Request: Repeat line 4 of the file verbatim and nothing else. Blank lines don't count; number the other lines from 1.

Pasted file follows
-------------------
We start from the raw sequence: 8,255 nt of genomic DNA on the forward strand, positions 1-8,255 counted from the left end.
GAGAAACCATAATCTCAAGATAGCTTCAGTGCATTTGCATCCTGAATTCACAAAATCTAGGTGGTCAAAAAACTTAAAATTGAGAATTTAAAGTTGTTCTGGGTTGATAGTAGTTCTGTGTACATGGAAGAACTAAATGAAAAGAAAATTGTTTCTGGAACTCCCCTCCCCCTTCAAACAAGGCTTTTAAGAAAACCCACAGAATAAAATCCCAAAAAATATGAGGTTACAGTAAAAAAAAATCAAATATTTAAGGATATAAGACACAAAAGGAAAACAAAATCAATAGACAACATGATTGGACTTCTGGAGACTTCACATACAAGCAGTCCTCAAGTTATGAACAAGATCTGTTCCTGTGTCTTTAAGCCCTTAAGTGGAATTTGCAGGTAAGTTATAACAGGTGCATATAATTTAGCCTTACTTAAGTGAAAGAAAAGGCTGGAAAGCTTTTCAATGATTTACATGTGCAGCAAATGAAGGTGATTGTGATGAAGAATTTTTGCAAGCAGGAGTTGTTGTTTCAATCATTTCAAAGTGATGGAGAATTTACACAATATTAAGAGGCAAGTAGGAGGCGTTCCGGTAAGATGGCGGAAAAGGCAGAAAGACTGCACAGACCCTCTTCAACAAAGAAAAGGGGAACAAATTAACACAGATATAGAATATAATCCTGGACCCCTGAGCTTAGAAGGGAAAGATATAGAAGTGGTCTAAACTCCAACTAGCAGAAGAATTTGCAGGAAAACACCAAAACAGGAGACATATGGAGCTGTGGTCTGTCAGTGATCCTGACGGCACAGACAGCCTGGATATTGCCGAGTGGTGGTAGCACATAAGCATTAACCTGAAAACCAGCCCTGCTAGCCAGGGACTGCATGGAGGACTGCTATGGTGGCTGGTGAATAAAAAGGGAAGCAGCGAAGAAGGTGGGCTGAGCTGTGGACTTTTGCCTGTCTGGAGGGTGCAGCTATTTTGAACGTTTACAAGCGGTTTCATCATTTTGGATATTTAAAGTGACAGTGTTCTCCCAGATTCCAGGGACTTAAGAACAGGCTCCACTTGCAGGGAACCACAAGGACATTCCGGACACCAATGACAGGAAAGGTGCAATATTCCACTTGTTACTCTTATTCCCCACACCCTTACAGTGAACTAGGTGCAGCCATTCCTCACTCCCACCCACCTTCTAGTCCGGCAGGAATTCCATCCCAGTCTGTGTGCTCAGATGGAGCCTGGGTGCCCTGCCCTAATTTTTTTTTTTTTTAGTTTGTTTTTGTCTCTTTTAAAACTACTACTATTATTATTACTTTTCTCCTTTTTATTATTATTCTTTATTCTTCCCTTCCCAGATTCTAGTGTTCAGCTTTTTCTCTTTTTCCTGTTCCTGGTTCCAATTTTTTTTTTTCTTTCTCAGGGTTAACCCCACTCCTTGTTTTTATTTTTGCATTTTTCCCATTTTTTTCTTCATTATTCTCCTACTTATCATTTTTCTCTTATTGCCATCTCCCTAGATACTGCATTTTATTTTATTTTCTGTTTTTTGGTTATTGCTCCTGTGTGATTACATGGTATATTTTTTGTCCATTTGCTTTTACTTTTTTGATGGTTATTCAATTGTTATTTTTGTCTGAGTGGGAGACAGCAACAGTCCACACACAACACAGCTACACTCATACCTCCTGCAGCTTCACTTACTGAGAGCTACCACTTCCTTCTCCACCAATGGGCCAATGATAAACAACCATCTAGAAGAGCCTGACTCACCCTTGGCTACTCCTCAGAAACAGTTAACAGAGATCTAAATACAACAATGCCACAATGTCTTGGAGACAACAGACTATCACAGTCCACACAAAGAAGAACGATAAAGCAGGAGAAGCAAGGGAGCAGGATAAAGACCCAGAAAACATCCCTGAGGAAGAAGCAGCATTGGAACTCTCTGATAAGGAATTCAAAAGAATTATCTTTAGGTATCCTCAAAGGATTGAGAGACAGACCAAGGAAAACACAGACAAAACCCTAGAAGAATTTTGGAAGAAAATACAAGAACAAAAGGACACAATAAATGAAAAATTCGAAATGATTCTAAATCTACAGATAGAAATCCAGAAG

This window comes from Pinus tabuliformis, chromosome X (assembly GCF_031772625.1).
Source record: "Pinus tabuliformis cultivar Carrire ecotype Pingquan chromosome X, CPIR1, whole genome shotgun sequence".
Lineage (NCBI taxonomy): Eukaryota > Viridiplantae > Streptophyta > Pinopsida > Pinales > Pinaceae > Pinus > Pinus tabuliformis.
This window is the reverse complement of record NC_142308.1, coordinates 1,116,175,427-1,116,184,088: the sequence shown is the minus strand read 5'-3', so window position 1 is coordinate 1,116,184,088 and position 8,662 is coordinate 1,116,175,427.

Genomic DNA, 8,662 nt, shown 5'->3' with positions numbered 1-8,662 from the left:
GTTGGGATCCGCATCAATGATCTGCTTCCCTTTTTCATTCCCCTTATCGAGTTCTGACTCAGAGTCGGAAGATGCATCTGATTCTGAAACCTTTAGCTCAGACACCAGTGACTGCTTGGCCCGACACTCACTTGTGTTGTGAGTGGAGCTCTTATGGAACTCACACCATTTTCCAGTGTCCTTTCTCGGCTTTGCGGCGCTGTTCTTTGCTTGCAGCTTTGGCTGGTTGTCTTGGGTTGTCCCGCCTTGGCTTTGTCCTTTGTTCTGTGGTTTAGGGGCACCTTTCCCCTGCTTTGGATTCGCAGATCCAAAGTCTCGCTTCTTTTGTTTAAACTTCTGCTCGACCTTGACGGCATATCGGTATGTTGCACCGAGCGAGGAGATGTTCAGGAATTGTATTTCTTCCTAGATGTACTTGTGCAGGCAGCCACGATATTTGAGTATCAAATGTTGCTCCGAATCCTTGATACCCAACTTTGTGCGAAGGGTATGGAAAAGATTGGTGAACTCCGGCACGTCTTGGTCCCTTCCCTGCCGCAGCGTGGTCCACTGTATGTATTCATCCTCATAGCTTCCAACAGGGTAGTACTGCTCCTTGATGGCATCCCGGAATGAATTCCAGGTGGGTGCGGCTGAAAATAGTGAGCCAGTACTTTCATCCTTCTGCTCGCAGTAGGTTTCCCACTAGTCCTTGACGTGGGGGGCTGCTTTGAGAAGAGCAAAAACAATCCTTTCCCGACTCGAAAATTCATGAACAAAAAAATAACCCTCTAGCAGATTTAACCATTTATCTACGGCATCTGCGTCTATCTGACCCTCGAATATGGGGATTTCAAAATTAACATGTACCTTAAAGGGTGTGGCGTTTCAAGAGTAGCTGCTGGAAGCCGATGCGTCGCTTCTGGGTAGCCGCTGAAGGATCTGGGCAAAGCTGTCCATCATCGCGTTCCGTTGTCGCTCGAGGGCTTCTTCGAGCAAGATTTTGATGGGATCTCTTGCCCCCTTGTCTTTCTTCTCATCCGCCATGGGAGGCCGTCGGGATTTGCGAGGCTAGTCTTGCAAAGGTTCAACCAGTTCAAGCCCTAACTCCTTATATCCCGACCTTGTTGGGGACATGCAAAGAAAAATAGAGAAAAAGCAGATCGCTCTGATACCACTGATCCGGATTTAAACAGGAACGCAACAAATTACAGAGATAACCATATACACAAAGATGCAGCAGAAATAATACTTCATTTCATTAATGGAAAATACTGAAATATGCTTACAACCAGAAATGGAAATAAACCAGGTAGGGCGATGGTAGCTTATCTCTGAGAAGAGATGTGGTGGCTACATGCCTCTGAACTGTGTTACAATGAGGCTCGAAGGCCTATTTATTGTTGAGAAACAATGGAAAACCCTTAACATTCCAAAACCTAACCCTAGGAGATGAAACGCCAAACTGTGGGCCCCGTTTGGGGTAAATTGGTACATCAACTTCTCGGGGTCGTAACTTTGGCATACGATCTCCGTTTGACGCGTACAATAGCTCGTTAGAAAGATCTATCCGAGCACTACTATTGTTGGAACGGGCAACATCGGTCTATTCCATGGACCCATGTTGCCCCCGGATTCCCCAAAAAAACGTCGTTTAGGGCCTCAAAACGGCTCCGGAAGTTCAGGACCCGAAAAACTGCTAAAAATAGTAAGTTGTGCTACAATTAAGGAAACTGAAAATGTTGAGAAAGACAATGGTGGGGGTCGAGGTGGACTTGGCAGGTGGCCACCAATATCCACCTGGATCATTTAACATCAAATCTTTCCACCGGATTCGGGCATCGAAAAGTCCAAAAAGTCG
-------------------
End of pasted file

Source record: "Pinus tabuliformis cultivar Carrire ecotype Pingquan chromosome X, CPIR1, whole genome shotgun sequence".